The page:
Millions of Seniors Use Risky Drug Combinations

The Journal of American Medical Association (JAMA) recently published an article that focused on medication drug use by senior citizens and the risks associated with the combined use of multiple medications.  The article was based upon research funded by the National Institutes of Health and University of Chicago.

Based upon 3,000 interviews with people aged 57 to 85, the researchers found that 91% of the people interviewed used at least one medication, and that more than 50% used at least five medications.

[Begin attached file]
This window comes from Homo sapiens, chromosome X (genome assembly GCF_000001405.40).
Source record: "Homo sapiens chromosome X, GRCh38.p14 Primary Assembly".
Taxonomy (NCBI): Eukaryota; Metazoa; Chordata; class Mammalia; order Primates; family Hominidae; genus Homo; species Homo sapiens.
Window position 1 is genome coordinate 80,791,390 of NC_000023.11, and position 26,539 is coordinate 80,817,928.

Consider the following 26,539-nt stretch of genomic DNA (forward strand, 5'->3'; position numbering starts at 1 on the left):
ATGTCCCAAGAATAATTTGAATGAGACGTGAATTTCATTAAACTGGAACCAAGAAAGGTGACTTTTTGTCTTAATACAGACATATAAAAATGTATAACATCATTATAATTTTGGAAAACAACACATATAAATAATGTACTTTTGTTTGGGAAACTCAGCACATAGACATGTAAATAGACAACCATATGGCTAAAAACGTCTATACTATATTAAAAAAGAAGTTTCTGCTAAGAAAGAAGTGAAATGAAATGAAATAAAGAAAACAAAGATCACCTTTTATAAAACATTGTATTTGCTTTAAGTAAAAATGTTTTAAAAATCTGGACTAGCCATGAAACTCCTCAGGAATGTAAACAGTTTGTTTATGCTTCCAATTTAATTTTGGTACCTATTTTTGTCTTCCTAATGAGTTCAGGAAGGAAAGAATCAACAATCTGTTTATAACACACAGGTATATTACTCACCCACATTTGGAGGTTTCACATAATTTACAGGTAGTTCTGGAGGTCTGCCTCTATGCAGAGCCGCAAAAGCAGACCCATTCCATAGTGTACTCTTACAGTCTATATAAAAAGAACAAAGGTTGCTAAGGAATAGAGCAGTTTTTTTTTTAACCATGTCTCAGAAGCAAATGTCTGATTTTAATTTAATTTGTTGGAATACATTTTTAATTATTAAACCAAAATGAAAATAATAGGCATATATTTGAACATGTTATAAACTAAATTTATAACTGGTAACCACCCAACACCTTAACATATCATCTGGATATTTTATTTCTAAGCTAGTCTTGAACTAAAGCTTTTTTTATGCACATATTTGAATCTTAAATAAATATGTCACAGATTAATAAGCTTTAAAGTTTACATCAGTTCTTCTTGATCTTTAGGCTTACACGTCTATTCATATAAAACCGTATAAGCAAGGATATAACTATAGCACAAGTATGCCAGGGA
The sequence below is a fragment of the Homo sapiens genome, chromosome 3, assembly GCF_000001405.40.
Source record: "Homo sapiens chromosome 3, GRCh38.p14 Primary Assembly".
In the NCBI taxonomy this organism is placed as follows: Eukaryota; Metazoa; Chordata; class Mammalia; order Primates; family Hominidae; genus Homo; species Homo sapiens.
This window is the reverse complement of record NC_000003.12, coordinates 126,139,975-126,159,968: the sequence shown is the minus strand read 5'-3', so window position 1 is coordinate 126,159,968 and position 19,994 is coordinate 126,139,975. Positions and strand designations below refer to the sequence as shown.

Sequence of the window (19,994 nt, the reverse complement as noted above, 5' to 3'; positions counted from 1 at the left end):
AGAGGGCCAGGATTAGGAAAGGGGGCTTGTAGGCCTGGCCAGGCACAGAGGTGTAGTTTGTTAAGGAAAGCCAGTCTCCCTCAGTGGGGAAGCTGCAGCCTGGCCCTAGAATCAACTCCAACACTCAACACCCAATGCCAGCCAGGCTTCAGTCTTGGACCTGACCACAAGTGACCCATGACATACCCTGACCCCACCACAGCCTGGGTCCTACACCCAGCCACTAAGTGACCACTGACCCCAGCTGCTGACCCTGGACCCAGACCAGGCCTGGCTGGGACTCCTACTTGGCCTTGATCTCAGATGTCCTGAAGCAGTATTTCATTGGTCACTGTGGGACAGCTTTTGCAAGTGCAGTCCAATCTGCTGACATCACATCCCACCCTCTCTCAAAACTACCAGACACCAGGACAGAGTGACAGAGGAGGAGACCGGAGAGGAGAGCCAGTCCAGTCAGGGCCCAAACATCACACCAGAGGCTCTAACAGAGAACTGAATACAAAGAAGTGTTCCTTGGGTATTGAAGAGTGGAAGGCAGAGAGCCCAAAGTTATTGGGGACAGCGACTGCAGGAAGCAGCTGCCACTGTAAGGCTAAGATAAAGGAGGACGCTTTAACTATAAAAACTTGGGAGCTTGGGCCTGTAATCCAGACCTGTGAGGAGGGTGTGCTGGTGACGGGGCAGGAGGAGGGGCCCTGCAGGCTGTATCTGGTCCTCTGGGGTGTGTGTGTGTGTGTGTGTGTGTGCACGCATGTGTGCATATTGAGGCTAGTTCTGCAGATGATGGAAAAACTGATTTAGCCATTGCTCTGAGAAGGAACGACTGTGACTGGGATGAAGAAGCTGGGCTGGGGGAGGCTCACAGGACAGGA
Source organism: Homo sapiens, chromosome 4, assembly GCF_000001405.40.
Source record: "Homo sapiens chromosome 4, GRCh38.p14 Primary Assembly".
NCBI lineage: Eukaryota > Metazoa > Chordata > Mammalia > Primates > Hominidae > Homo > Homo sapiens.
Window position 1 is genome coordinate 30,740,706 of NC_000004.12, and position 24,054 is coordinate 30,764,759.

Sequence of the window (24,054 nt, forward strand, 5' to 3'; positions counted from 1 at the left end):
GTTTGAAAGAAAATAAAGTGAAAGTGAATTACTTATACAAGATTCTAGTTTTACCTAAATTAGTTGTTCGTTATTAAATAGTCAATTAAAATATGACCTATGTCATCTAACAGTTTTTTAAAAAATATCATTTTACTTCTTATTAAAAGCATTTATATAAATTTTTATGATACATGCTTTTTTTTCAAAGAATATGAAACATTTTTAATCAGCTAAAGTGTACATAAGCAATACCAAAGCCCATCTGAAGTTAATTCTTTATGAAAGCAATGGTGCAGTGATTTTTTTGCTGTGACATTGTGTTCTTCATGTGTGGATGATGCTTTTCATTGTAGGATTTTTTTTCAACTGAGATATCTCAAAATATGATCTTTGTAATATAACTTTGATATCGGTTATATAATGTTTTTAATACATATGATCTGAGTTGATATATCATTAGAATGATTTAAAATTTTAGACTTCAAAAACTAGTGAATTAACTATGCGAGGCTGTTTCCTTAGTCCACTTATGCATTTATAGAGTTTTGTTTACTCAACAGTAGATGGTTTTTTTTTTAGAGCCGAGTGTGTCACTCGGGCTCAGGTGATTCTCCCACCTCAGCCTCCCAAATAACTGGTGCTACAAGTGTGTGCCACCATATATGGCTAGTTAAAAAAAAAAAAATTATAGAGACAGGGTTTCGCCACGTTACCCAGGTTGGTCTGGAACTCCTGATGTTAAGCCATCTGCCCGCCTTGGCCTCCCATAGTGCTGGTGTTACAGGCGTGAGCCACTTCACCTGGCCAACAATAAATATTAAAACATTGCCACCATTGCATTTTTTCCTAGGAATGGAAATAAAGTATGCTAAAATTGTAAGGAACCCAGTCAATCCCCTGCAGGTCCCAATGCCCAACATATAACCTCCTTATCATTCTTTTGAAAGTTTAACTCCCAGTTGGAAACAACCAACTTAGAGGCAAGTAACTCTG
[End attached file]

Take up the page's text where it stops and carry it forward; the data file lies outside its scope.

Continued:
The most worrisome potential combinations cited by the researchers were as follows:
(1)  Warfarin (a potent prescription clot-fighting drug) taken with aspirin increased the risk of excess bleeding;
(2)  Aspirin taken with over-the-counter ginkgo supplements also increased the chances for excess bleeding;
(3)  Lisinopril (a blood pressure drug) taken with potassium can cause abnormal heart rhythms;
(4)  Statins (a prescription cholesterol-lowering drug) taken with over-the-counter niacin (a type of vitamin B that also lowers cholesterol) increases the risks for muscle damage.

Of chief concern is that many senior citizens do not appreciate the risks associated with combined medication drug use, including the potential effects from over-the-counter medication use such as herbal remedies.